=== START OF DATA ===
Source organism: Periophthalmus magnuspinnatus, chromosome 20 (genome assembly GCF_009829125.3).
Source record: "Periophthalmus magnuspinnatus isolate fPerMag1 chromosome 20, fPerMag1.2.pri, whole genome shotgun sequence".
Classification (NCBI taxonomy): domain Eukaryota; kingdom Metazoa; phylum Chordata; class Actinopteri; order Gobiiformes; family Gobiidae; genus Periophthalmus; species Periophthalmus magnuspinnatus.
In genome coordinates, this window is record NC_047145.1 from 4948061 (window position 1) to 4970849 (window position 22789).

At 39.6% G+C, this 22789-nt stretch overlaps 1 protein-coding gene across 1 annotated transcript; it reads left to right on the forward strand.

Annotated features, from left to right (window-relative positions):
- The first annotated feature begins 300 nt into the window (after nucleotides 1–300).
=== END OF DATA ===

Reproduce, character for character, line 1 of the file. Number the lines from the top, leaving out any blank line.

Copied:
Source organism: Periophthalmus magnuspinnatus, chromosome 20 (genome assembly GCF_009829125.3).